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Lawbite: When Final means final!

  • United Kingdom
  • Litigation and dispute management
  • Real estate litigation


Cine-UK Limited v Union Square Developments Ltd [2019] CSOH 3

A landlord and tenant couldn’t agree revised rent due in terms of a rent review. An expert surveyor was appointed to determine the issue in accordance with the provisions of the lease. The tenant assessed the rent at £563,750, the landlord at £834,000 and the expert set it at £755,375.

The lease stated the expert’s determination was to be “final and binding … on fact and law”. However, the tenant tried to challenge the expert’s findings, arguing she erred in law.

The landlord’s primary argument was the action was incompetent because parties had agreed the surveyor’s decision was to be final and binding both on the facts and the law. The tenant argued that the expert did not have a “free hand” on any issue and said she had answered the wrong question, so her decision was open to challenge..

The Court “had no hesitation” in agreeing the expert’s decision was final, conclusive and not subject to review. The lease did not require her to give reasons for the decision – which was consistent with no right of appeal; reasons are relevant in assessing whether there is a challenge. The lease also didn’t limit the types of disputes which could be referred to the expert; indicating all disputes remitted to the expert were to be final both on fact and law.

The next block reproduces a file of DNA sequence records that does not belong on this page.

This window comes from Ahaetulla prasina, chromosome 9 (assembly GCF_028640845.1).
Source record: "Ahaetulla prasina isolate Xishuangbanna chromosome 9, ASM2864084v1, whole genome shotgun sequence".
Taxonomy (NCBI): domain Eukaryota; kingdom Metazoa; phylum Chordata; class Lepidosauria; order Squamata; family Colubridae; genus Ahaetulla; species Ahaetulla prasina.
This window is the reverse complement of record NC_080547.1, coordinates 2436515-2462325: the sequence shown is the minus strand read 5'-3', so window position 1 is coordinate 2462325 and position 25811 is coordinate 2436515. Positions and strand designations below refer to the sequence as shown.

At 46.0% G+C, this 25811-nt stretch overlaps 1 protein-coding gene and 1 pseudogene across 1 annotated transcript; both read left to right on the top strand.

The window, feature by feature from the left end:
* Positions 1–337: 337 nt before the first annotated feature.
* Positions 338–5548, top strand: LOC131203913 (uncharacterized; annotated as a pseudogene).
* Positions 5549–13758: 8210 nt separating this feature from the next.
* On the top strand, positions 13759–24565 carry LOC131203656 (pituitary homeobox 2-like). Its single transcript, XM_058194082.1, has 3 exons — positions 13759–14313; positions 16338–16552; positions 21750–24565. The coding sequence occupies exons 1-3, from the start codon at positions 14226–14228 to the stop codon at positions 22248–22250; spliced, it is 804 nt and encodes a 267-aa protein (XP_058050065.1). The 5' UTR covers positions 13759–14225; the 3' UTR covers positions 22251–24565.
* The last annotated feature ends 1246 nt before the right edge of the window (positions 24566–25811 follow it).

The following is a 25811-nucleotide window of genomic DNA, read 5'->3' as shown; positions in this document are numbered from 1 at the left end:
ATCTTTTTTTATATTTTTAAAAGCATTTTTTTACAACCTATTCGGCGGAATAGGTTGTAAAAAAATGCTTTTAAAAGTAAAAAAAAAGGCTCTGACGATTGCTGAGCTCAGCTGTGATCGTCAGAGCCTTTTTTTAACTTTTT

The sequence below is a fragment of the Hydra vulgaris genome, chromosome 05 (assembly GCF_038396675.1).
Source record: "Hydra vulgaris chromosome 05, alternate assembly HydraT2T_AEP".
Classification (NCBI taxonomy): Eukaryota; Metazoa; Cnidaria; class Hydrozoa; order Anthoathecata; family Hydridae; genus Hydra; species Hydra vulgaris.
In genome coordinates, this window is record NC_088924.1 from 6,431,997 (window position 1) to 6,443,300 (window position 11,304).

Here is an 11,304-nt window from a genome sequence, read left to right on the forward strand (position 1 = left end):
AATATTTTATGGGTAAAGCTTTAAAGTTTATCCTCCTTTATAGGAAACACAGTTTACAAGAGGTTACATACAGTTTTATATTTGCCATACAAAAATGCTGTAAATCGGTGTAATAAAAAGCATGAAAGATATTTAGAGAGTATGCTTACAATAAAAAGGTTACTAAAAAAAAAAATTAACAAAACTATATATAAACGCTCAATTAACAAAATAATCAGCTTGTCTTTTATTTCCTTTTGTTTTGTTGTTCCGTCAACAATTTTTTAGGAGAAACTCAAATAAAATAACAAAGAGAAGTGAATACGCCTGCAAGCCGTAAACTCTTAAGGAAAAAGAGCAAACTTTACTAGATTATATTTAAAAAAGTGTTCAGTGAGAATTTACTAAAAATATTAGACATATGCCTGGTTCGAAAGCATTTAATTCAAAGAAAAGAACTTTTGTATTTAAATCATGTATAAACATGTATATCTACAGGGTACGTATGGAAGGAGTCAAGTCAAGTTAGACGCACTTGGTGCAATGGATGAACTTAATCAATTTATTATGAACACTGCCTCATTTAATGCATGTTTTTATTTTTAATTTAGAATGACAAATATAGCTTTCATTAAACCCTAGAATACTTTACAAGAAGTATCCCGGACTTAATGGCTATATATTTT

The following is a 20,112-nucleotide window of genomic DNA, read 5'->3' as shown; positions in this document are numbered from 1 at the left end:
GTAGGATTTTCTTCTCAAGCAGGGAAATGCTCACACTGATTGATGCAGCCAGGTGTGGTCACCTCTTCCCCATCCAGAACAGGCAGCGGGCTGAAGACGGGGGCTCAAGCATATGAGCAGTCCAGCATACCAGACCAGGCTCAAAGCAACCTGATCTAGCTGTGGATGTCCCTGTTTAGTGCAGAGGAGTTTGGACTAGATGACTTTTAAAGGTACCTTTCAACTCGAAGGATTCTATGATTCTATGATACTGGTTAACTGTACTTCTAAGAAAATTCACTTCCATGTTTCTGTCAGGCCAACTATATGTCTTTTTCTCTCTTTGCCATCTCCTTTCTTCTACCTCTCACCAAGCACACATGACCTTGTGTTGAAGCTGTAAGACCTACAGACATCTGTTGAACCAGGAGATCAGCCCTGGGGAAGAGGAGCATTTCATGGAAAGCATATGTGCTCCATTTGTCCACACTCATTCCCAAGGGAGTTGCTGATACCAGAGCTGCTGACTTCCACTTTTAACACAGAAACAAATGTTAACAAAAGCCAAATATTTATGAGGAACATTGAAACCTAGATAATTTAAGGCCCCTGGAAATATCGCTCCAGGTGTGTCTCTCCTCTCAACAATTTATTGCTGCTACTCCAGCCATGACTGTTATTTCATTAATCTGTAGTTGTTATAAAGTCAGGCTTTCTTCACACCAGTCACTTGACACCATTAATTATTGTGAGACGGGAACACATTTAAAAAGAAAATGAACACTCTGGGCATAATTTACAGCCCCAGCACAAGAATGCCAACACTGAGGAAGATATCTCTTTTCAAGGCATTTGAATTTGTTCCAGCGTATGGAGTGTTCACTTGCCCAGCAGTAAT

Key points

  • experts are often appointed to decide disputed rent reviews and it is generally accepted that expert determination provides a relatively quick solution which provides certainty and finality to both sides
  • agreeing that the expert’s decision is final on all issues removes the potential for an appeal unless, e.g. the expert hasn’t done what was asked of her. This includes any question of law that may arise
  • when drafting rent review provisions parties should consider whether to include express provision for the expert to provide reasons for their decision
  • disputes can be resolved in a number of ways and many commercial contracts will include dispute resolution clauses involving one or more methods of dispute resolution. Care should be taken to choose the method most likely to suit the parties’ needs